Seriously. Granted, they’re not that subtle about it (episode titles include “Charlie Wants an Abortion,” “The Gang Solves the North Korea Situation,” “The Gang Goes Jihad” and the like), but It’s Always Sunny has taken on a slew of contemporary political issues with some interesting viewpoints, often highlighting the hypocrisy in both sides of an issue. "The Gang Solves the Gas Crisis" is possibly the best example of this, and one of the most iconic Sunny episodes thanks to its illustration of the "Brains, Looks, Wildcard" dynamic (I'm not explaining it further as provocation to get you to watch out of curiosity). The episode lampooned oil companies, the Middle East, the far left, the far right, then-President George W. Bush, and the average American, all the while working in the Ghostbusters theme during one of the best climactic scenes in sitcom history.
The Stars are the Creators, Writers and Producers
That may not sound like an inherent pro, but it is. The more involved the originators of a show’s idea are in its development/production, the better the show is. It stays truer to the form it was meant to take, but that doesn't mean it's not impervious to evolution; It’s Always Sunny’s characters have undoubtedly developed significantly since the first and second seasons. McElhenney, Day and Howerton write, direct and produce many of the episodes together, and the quality pervades: the episodes they create together are generally the strongest of the series.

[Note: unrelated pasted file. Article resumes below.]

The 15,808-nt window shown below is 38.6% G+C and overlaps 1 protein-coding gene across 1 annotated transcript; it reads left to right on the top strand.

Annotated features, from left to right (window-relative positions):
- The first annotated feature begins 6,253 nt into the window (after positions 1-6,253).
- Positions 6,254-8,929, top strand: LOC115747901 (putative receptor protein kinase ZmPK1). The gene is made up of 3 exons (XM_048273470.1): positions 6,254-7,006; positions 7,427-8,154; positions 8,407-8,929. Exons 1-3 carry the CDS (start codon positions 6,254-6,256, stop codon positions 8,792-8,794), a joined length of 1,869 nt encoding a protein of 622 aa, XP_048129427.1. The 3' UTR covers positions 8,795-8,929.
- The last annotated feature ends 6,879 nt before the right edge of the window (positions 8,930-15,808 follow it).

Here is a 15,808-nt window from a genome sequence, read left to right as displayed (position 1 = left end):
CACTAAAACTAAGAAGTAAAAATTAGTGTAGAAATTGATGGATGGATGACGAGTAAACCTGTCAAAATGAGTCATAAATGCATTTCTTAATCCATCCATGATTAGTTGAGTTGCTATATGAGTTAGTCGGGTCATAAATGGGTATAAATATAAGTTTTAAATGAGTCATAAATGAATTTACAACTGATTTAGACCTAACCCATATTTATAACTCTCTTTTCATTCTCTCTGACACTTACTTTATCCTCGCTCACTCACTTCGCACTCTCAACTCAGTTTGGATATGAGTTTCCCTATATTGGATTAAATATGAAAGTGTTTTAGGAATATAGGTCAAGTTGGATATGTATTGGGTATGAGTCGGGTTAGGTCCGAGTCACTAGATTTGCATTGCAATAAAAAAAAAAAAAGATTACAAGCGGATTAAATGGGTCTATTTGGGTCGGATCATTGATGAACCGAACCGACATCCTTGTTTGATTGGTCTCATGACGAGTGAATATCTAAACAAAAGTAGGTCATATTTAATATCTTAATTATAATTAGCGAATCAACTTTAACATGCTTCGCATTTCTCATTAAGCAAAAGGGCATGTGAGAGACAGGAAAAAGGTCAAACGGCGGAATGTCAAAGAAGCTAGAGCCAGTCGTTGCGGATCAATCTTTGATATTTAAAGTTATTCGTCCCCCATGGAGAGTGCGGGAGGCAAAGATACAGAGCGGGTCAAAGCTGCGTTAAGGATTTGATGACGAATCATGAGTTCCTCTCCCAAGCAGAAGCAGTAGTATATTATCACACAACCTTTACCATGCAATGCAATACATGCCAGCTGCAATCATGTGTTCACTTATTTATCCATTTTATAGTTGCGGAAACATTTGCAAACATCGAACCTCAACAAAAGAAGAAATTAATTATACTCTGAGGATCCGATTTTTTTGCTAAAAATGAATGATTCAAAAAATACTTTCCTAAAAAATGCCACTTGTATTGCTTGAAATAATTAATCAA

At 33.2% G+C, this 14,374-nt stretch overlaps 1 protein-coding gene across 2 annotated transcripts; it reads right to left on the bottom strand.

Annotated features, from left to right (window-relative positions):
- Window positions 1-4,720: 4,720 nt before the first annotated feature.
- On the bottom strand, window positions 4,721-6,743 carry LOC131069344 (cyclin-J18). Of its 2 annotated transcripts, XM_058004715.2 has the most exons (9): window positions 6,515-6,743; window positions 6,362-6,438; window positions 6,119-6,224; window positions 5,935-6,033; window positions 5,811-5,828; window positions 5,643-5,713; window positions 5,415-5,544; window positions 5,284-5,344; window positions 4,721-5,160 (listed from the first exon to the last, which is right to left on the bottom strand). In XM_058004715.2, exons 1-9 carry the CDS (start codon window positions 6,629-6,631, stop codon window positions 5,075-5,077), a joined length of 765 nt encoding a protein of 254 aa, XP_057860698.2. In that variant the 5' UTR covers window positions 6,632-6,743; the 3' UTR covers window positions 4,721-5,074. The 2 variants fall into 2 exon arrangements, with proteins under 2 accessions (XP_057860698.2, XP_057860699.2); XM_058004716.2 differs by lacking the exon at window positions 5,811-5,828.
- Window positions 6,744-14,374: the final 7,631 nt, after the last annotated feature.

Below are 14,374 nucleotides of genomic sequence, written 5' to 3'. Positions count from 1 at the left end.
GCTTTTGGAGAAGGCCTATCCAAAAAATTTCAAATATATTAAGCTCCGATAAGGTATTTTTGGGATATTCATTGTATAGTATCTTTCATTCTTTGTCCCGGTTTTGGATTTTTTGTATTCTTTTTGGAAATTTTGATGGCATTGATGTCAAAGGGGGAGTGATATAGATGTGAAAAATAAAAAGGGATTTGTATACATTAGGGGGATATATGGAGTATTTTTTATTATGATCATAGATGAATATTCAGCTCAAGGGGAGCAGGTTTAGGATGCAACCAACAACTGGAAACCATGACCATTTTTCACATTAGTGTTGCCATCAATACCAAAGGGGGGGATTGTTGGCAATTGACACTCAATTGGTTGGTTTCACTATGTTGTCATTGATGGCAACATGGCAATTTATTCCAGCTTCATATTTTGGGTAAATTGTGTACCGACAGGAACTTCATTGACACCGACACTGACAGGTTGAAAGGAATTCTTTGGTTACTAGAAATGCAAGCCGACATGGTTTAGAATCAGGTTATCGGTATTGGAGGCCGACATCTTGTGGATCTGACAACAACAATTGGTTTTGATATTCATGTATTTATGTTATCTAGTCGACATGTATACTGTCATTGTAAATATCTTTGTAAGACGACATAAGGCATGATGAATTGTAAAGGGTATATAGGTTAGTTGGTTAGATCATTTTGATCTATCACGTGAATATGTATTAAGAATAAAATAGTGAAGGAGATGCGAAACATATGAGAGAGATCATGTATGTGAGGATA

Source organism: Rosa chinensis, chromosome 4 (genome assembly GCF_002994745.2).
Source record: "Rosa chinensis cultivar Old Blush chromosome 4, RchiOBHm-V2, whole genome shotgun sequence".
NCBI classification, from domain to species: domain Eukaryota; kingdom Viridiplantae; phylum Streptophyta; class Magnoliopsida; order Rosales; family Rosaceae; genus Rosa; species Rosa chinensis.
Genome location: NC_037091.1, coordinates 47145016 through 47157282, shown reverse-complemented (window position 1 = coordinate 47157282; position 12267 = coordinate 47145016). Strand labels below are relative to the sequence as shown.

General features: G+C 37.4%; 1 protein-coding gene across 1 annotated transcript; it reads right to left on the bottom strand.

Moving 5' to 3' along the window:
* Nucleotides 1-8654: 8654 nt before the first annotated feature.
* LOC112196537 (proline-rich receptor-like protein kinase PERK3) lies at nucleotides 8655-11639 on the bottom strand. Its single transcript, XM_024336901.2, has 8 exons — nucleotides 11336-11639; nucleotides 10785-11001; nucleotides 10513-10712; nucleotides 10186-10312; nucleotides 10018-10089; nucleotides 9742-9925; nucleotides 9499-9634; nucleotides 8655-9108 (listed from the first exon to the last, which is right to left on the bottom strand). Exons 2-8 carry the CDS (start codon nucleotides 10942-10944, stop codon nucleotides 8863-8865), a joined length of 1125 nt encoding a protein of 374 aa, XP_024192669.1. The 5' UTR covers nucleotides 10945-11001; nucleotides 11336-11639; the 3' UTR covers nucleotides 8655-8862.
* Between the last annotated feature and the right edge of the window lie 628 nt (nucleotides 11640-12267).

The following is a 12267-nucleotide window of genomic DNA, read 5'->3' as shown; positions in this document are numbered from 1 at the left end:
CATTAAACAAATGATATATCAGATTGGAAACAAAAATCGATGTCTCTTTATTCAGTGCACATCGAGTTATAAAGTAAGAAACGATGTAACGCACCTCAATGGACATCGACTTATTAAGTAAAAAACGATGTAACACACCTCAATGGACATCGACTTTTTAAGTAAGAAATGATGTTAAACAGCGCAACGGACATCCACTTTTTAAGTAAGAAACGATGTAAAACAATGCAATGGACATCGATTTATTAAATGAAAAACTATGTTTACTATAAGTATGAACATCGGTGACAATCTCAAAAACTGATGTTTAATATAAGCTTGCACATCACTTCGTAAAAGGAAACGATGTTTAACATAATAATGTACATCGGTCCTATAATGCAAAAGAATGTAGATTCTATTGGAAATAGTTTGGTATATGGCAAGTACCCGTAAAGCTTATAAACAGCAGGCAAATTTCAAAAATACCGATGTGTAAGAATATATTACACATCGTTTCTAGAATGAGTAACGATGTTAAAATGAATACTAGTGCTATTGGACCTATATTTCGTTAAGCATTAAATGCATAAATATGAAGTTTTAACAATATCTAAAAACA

Frequent Additions to the Public Lexicon
What pop culture essentials has It's Always Sunny spawned? Let's make a list... Kitten Mittens (...you'll be smitten)Who is Pepe Sylvia?Green Man (this is beyond just a verbal phenomenon; people do this now)WILD CARD!Do the words "Champion of the Sun" mean anything to you?
The Bottom Line
It's More than a Show: It'll Pervade Your Social Life
This is simply the most raucous and wily series on television. Watching It's Always Sunny is a group activity: not only will you laugh louder and longer, you'll also inevitably end up assigning character roles to yourself and your friends (it's guaranteed that everyone will want to be the "Wild Card," but until you throw yourself in front of a moving car to make a quick buck, you just don't have it in you). All in all, it's one of the most energetic, quotable and fun comedies on television today, and it deserves way more credit than it is often given. And if that's not enough for you, they've got some pretty catch songs, too.